The Foothills Fall Festival Arts and Crafts area, now known as ArtWay, has come a long way in 10 years. As a matter of fact, that first year it was practically an afterthought.
ArtWay committee chair Carolyn Forster said construction on Broadway ten years ago originally kept anything from happening there. The Children’s Adventure Land area and Theater in the Bicentennial Greenbelt Park layout was done in advance.
“It was almost last minute when they said, ‘If anyone wants to set up arts and crafts, we’ve got a corner,’” Forster said.
Things have changed dramatically in 10 years. As more entertainment and a variety of art demonstrators, clown troupes and other venues were added, the area’s identity began to change.
This year, the committee responsible for the arts and crafts part of the popular Foothills Fall Festival changed the area’s name to reflect its diversity.
“We’re not just a juried arts and crafts show,” Forster said, adding quickly, “which, by the way, is one of the highest quality shows you’ll see in Southeastern United States. It’s not just a wonderful arts and crafts show. We have something for everybody,” she said.
Forster said all the vendors in the ArtWay area downtown are dedicated to some art form, whether it is the art with the juried show, music or people demonstrating art.
“Because we have so many more things going on, it became necessary to try to describe our area,” she said. “Talking about how Last Friday Artwalk has been so popular, we played on that theme. One of our committee members came up with ArtWay, which really identifies what we’re doing. I’m excited about ArtWay.”
One aspect of the Foothills Fall Festival that has grown each year has been the musical entertainment organized by Edward Harper and situated in front of Roy’s Record Shop downtown.
“We’re very fortunate Roy Garrett has been so generous in allowing us to use his space. It has been ideal because of the association with music and history in that building,” Forster said. “The neat thing we discovered is the alcove in front of his store makes for perfect acoustic music. We tried two or three other locations in parking lots or out in the open, but the front of Roy’s Record Shop has an acoustic tone, you hear it well, plus the back drop is great. It makes for a little mini-theater, and it has become a mini-festival in and of itself.”
Forster said the musical line up Harper gets continues to be top of the line for any kind of bluegrass acoustical music found anywhere in the area.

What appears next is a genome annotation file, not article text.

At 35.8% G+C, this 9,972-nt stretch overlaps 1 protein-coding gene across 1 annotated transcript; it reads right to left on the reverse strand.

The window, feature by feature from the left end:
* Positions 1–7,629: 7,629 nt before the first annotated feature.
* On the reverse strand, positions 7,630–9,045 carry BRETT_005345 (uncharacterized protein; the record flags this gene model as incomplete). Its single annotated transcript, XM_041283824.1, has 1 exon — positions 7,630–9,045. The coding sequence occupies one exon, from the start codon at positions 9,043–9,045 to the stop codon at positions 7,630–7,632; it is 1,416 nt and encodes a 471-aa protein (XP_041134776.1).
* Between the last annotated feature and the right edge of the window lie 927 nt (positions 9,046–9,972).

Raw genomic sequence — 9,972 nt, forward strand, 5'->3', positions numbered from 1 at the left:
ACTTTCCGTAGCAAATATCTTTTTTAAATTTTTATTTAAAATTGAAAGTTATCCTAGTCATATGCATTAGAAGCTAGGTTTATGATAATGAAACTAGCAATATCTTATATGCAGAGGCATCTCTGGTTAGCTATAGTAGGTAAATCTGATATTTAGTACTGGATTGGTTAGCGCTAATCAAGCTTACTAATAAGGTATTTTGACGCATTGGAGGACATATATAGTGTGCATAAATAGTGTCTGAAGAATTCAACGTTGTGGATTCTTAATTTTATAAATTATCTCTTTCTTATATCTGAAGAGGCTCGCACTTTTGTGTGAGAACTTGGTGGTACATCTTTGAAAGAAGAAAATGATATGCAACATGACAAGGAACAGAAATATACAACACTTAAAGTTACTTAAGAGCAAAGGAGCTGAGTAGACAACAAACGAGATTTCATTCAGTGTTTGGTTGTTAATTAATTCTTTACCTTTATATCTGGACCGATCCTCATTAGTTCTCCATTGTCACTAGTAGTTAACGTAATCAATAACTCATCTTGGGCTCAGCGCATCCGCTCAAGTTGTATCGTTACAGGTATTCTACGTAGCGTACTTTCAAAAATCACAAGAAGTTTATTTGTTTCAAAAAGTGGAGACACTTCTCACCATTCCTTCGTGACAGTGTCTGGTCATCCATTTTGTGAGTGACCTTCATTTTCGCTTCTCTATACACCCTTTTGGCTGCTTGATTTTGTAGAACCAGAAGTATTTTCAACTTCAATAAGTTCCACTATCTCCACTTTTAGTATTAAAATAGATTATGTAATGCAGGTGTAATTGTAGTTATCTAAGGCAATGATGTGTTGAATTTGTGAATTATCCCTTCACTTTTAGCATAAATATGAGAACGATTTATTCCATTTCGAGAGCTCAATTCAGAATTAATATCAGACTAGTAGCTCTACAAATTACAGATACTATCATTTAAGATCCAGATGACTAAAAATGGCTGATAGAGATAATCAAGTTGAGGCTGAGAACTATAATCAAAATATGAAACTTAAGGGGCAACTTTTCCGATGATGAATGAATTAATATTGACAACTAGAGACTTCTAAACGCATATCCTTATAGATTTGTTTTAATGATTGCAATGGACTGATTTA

“The venue this year has been broadened, so that it’s not just bluegrass. We have wonderful performers who perform at Music Row and Rocky Branch, and we also have the Maryville High Strings, Sister of the Silver Sage and Pistol Creek Catch of the Day,” she said. “We’ve got the whole gamut, three full days, opening to close. Edward Harper has worked for months to get all this lined up, and it’s going to be exciting.”
Forster said other aspects of ArtWay will be just as fun for the whole family. There will be face painting for children in Founders Square, located between CBBC and Preservation Plaza. Craft demonstrators will be on hand all three days of the festival, and they will provide free hands-on instruction. “You can make something yourself, whether it’s pottery, cornshuck dolls, baskets or weaving. We’ve got all the demonstrators doing that to provide hands-on activities in Founders Square,” she said.
The clown troupe Team Kirkwood will perform on the steps at Jack Bowman’s dental office in the former U.S. Post Office. The steps at the office create a theater atmosphere, and the clowns will perform throughout the weekend, Forster said.
Another new venue for ArtWay will be Rembrandt on the Street, sponsored by Fine Arts Blount. The event gives everyone the opportunity to be an artist.
“It’s going to be on North Court Street, which will be blocked off to traffic. FAB will put grids on the road. Every day, the mural changes, depending on what the artists decide,” she said. “You get down and make your own art in the grid and that evolves everyday into a different mural. They wash the street off at night, and everybody does it again the next day. FAB is doing that whole activity for us. It is going to be a fun thing for people to do.”
Forster said the new ArtWay layout puts vendors in three distinct areas - in the parking deck across from Sullivan’s (ArtWay West), in Founder’s Plaza (ArtWay East) and in front of Preservation Plaza. “We totally revamped the downtown. It took them off the main street and out from in front of businesses. That has opened up our streets for more decorations, for pedestrians and for our businesses to be able to advertise and invite people into their businesses,” she said.